NEW YORK (MainStreet) — While Christina Piskula works at a tips-based wage job in Chicago at a casino near the lake, she really wants to be a teacher.
“I have a college degree in English literature from Indiana University, but it's hard to find work even with an education and you start to feel the degree is worthless,” Piskula told MainStreet.
Piskula is among the 74.1% of Millennials who say it is hard to keep up with bills and save for retirement at the same time, according to BlackRock's Global Investor Pulse Survey. But Millennials, as a result, are more likely to take an active approach to stay atop their finances: while older generations would review their investments when quarterly statements arrived in the mail, Millennials spend the most time reviewing or adjusting their investments, which is some seven hours per month compared with Baby Boomers who average who hours a month.
Piskula fits squarely into active approach, as the 24-year-old tries to stay afloat financially while living with four roommates in Camden, Ind..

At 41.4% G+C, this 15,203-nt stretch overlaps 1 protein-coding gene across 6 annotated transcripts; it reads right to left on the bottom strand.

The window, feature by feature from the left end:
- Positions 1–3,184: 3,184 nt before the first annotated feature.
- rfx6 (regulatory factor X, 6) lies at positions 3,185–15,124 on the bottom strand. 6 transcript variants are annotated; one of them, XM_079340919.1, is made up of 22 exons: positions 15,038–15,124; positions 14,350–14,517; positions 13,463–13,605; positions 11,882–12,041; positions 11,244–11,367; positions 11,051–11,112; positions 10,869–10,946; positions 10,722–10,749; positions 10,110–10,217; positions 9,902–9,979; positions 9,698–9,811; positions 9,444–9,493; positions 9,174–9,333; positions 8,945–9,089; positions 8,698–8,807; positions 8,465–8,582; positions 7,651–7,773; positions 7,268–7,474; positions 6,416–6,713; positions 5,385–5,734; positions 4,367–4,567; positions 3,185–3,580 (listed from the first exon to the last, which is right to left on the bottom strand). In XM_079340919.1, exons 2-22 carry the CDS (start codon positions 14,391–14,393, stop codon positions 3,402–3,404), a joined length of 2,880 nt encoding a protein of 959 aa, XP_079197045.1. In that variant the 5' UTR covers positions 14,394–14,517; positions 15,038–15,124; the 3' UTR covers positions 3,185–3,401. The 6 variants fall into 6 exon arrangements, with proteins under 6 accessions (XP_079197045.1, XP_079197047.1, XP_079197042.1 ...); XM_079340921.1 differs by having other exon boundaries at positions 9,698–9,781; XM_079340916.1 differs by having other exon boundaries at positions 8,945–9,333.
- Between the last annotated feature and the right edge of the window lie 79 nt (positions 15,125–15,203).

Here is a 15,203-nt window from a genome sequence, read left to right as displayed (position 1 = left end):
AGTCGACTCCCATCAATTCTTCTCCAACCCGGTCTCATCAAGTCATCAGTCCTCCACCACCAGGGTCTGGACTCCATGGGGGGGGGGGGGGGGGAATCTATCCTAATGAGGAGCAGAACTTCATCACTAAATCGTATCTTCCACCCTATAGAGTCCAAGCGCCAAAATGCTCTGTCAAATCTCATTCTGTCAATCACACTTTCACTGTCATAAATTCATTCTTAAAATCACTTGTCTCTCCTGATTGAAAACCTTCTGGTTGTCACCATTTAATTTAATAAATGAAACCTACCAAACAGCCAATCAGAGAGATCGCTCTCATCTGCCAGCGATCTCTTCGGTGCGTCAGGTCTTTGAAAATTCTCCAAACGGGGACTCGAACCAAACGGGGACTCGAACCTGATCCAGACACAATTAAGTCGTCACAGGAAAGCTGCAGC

“I try to save $50 or less a month in a savings account, but then I dip into it so I don’t end up saving anything at all,” she said.
The avid fitness buff takes comfort in the fact that she has a 401(k) plan through her employer that is matched, but overall Piskula feels overwhelmed by her fiscal life.
“It’s difficult for young people to establish themselves, because everything costs so much,” she said. “Education costs money. Even to be a hair stylist and work in a salon requires going to school. It’s very deflating.”